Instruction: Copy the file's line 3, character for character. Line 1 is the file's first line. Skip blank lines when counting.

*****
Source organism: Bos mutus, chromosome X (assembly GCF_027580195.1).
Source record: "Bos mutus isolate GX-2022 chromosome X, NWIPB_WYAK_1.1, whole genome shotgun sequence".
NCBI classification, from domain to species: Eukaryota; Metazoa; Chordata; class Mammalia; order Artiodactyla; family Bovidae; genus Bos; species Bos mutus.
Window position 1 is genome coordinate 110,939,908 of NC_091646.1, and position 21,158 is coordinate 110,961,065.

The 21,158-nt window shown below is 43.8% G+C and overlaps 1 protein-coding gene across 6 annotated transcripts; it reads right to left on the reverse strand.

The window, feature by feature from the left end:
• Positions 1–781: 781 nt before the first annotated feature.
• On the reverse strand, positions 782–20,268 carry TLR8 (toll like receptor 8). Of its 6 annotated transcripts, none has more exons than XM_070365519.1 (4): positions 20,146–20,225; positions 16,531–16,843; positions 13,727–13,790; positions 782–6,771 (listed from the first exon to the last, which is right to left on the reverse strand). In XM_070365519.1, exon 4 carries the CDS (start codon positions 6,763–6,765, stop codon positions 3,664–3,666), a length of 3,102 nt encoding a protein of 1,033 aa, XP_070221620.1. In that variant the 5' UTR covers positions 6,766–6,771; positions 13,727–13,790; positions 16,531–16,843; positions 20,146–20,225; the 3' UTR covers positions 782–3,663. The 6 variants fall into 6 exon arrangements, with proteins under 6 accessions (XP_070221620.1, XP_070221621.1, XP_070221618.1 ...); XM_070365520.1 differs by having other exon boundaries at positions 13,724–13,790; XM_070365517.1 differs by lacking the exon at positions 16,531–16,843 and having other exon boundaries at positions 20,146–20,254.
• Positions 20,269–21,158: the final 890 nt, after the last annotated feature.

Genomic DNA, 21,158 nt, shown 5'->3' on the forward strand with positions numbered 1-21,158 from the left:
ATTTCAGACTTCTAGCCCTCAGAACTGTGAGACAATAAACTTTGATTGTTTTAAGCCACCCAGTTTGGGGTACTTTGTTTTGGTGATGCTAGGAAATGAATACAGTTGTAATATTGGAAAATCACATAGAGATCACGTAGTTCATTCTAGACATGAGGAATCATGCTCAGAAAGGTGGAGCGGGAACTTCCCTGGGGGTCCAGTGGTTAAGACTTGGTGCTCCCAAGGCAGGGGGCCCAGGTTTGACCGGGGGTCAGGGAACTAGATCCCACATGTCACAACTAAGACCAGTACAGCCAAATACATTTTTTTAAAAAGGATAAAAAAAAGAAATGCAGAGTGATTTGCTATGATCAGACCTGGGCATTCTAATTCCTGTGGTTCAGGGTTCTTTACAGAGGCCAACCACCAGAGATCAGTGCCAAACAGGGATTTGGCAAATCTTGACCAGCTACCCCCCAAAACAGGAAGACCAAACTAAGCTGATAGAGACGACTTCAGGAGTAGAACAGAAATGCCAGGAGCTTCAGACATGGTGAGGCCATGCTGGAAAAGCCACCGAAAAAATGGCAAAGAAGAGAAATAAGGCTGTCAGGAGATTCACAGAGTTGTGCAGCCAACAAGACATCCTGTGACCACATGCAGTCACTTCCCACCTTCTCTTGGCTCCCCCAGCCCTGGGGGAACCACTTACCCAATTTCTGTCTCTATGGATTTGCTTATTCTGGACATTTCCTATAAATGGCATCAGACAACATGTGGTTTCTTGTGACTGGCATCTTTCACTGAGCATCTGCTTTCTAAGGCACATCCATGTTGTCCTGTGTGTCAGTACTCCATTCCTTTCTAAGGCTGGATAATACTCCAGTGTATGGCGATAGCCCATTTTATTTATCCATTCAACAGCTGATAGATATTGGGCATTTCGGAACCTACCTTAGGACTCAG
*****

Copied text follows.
NCBI classification, from domain to species: Eukaryota; Metazoa; Chordata; class Mammalia; order Artiodactyla; family Bovidae; genus Bos; species Bos mutus.